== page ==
Flurries 2

Alois Senefelder

Statue of Alois Senefelder in Solnhofen, Germany

Photo: Herlinde Spahr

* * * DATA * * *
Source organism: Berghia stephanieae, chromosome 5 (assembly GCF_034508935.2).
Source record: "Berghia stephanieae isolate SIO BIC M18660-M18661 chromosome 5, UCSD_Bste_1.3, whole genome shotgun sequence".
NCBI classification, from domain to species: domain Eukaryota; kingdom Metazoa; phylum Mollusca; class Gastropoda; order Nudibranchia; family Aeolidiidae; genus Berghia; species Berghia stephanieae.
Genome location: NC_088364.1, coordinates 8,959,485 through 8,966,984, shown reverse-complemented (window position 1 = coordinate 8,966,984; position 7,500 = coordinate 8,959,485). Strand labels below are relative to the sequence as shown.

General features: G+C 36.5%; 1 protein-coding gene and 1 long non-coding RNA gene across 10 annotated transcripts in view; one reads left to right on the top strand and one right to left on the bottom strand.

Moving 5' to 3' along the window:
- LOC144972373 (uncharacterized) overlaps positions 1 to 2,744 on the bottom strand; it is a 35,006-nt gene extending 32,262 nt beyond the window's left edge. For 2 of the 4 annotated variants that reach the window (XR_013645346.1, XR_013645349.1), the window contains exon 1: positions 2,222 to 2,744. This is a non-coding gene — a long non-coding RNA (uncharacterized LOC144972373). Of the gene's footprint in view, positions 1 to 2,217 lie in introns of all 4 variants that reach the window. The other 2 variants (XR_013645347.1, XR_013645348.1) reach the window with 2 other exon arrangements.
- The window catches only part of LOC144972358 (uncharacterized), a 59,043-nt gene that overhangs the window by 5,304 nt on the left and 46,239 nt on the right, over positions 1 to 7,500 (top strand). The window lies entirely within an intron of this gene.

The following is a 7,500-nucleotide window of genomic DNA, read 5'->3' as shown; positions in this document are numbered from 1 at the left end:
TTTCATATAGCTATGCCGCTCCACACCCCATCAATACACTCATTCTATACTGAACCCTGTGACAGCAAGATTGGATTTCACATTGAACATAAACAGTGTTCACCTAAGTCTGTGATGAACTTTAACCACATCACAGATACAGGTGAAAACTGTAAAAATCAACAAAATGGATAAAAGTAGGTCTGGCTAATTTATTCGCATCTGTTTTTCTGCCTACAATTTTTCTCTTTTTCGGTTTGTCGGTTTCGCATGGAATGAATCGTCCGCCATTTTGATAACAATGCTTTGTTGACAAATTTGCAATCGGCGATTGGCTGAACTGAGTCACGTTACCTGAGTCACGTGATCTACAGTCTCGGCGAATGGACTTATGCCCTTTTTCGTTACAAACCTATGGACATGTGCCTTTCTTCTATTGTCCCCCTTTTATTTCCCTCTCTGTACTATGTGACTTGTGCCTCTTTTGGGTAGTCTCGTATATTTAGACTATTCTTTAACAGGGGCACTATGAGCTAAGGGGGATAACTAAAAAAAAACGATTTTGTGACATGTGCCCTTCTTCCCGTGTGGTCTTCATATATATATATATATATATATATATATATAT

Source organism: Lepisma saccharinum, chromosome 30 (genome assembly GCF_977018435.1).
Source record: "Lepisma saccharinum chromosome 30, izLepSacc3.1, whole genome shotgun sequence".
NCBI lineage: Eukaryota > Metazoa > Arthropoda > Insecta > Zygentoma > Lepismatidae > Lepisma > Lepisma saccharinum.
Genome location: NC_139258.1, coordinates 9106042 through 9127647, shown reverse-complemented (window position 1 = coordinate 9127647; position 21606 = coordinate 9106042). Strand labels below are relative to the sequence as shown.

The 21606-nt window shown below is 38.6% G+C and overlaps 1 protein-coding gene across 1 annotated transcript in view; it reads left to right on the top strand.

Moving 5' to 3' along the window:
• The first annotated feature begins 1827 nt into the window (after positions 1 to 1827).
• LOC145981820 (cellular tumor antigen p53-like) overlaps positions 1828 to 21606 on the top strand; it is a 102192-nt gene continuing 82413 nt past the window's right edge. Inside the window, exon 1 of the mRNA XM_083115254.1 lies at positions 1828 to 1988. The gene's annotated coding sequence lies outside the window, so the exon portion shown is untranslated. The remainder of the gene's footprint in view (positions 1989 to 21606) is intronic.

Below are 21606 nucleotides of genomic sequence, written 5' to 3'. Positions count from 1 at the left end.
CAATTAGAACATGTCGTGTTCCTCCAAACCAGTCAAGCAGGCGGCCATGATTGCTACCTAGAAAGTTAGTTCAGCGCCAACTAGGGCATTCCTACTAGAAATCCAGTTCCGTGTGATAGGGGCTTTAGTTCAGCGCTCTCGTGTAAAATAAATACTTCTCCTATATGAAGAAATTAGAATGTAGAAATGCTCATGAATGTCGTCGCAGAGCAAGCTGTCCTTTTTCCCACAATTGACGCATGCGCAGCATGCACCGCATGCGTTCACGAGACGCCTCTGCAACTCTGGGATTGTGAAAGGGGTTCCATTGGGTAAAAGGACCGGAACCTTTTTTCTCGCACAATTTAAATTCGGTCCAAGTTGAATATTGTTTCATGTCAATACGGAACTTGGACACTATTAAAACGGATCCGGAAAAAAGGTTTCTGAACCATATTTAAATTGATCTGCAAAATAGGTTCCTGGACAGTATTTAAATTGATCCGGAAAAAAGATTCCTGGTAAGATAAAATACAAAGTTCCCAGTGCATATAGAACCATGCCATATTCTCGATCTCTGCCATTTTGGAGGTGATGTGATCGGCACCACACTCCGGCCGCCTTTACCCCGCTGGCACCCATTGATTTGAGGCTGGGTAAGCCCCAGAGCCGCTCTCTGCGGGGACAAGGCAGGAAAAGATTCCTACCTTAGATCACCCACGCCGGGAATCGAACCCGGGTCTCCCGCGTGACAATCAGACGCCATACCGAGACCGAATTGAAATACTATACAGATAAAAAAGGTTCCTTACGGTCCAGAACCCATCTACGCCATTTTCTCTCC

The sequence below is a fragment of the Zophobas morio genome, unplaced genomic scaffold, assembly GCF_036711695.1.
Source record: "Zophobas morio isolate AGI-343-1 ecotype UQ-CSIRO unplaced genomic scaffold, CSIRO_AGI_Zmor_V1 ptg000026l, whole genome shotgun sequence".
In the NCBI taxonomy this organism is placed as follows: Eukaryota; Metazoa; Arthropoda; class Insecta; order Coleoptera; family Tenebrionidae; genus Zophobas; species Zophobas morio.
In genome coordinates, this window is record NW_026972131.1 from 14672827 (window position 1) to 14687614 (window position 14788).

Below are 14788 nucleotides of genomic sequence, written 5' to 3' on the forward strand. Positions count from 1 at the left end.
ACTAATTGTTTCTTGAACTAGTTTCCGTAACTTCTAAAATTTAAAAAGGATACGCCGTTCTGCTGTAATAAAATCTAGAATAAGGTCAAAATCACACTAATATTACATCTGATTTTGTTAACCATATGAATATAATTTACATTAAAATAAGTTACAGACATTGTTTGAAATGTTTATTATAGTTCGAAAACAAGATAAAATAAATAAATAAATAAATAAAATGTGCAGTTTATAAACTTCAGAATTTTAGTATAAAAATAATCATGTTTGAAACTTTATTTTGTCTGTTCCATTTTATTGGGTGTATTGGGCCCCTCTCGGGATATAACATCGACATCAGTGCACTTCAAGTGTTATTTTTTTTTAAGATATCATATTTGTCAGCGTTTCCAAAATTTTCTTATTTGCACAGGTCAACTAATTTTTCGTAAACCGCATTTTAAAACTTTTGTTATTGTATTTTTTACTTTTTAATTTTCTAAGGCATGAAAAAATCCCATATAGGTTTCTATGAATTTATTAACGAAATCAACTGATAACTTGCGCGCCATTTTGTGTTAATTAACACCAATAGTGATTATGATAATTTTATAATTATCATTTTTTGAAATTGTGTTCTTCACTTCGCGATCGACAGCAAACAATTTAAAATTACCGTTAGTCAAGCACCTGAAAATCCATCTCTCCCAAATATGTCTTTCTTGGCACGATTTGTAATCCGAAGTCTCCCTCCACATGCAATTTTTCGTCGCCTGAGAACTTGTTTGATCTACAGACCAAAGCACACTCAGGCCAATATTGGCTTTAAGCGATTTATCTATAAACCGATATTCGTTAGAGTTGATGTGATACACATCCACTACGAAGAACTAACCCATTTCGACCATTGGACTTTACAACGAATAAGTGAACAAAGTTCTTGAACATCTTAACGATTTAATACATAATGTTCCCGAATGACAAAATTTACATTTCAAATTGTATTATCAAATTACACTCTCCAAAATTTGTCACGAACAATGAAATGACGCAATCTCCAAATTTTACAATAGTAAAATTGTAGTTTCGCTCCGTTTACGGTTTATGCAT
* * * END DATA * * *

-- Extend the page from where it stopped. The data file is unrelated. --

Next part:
Whereas the beginnings of relief printing and etching have been lost to history, the birth of lithography is described in great detail by its inventor, Alois Senefelder (1771 - 1834) in his Vollständiges Lehrbuch der Steindruckerei (Complete Course of Lithography) published in 1818. While his first dream was to become a succesful playwright, printing his own works and supporting the family after the death of his father, his unplanned discovery of the possibilities of a faster and cheaper method of printing ended up occupying the rest of his life. His invention did not involve new materials, but it involved a new and complex, almost alchemical, interaction of existent substances. All the ingredients for lithographic printing – limestone, gum arabic, nitric acid, grease, were readily available in the Middle Ages. It took Senefelder's flexibility of mind to ferret out the intricate procedure that would soon become the dominant method of printing. Even today, more than half of all commercial publications are done by the lithographic method. Senefelder died wealthy and with full recognition for his contribution to humanity. But his name has been forgotten.